CITES is the Convention on International Trade in Endangered Species of Wild Fauna and Flora drawn up in 1973. This is the multilateral treaty that governs the trade of endangered species across borders and within countries. The treaty was imposed for strong ethical reasons in order to prevent the continued destruction of species of animal and wildlife to the point of extinction, but it raises difficult problems for owners and sellers of musical instruments, especially when crossing borders. A vast array of endangered species has been used in the manufacture of musical instruments during a time when the same pressures of threatened extinction did not apply.
Andrew Banks reports for the Antique Trade Gazette on recent cases in the United Kingdom where antiques dealers have been brought to court for trading in ivory that has been ‘worked’ after June 1947 in contravention of CITES rules. Trading in post-1947 ivory is an occupational hazard for anyone dealing in antiques where it may be especially difficult to prove the age of the material or the time when it was ‘worked’. This has become a particular problem where the defendant and prosecution have a difference of opinion. The result of recent rulings is to put the onus of responsibility on the prosecution to prove the age of any item. Whilst the implications are rather more significant for the antiques trade, this is of considerable comfort for owners of violin bows, where in most cases attribution gives a reliable means of dating work. For example, if an ivory-tipped bow was made by Eugene Sartory it cannot have been made any later than his death in 1946. Read More here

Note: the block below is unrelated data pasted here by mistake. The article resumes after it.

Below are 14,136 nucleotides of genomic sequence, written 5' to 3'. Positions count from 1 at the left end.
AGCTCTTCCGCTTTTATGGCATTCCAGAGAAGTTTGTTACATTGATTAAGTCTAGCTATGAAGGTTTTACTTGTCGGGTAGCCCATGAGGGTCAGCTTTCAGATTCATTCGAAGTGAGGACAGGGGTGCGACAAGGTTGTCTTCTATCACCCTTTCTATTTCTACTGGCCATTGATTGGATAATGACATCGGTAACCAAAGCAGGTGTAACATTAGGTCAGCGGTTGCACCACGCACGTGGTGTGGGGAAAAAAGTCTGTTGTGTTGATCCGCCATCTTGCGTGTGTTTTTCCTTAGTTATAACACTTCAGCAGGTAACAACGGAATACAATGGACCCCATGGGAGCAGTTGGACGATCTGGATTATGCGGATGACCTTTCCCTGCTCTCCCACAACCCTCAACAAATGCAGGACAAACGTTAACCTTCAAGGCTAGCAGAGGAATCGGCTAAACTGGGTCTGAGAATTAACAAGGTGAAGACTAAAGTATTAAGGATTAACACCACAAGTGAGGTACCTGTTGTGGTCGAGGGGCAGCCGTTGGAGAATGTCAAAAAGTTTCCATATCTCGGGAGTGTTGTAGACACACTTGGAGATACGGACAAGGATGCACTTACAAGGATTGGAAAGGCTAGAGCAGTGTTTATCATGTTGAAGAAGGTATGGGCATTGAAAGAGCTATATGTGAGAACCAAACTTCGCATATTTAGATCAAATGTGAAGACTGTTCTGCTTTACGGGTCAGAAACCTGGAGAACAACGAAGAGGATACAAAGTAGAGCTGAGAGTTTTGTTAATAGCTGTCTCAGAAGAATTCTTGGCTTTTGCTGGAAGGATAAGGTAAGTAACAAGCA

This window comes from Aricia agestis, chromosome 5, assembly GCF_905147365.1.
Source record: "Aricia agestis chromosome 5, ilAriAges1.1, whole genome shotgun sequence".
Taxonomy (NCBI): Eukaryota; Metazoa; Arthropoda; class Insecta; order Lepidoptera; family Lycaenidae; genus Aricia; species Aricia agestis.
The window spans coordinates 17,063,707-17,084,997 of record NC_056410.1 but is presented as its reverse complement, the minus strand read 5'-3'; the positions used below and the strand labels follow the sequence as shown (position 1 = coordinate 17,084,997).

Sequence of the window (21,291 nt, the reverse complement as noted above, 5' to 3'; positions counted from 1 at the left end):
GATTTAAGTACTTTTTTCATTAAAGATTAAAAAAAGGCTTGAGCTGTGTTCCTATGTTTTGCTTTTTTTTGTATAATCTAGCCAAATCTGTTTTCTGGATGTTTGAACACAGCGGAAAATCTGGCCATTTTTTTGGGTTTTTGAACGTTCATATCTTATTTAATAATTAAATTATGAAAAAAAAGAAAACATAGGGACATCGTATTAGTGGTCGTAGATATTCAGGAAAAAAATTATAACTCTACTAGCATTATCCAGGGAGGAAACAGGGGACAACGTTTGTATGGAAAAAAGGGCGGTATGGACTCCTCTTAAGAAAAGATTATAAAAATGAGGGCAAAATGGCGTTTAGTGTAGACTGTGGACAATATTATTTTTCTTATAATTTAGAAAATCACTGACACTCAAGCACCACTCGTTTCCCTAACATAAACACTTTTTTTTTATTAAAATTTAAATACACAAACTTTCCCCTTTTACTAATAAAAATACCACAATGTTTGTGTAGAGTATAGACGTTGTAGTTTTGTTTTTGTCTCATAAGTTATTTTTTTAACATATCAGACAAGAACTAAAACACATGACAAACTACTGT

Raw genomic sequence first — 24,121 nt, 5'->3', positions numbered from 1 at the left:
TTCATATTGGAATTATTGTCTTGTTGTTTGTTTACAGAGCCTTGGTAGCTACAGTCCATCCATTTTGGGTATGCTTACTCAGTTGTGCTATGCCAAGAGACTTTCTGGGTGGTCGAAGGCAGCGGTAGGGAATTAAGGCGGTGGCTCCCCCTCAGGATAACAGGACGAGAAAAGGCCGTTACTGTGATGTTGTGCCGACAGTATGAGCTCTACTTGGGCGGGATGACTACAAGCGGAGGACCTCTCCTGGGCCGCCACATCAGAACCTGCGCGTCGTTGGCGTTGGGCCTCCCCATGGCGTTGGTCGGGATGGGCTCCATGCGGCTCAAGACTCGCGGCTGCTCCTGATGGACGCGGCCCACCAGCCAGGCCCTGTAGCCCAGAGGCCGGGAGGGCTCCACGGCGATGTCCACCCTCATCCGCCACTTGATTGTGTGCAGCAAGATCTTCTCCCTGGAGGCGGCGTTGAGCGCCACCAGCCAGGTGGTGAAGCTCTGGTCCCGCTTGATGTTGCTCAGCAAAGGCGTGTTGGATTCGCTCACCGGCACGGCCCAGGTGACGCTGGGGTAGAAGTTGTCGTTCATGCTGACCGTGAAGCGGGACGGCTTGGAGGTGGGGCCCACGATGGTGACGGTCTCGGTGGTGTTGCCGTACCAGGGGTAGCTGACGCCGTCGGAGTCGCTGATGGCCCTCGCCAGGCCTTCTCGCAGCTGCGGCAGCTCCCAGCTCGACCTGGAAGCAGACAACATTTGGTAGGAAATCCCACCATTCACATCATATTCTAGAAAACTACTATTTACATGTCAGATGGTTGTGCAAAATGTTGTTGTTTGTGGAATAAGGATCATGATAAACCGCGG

The League of American Orchestras provides the best up to date advice about problems of bringing bows in and out of the country. As of February 2014 the small amounts of ivory used on antique bows can safely travel across borders on condition that the bows were made before 1947 and that they were not bought after February 2014. Follow their blog for up to date information here.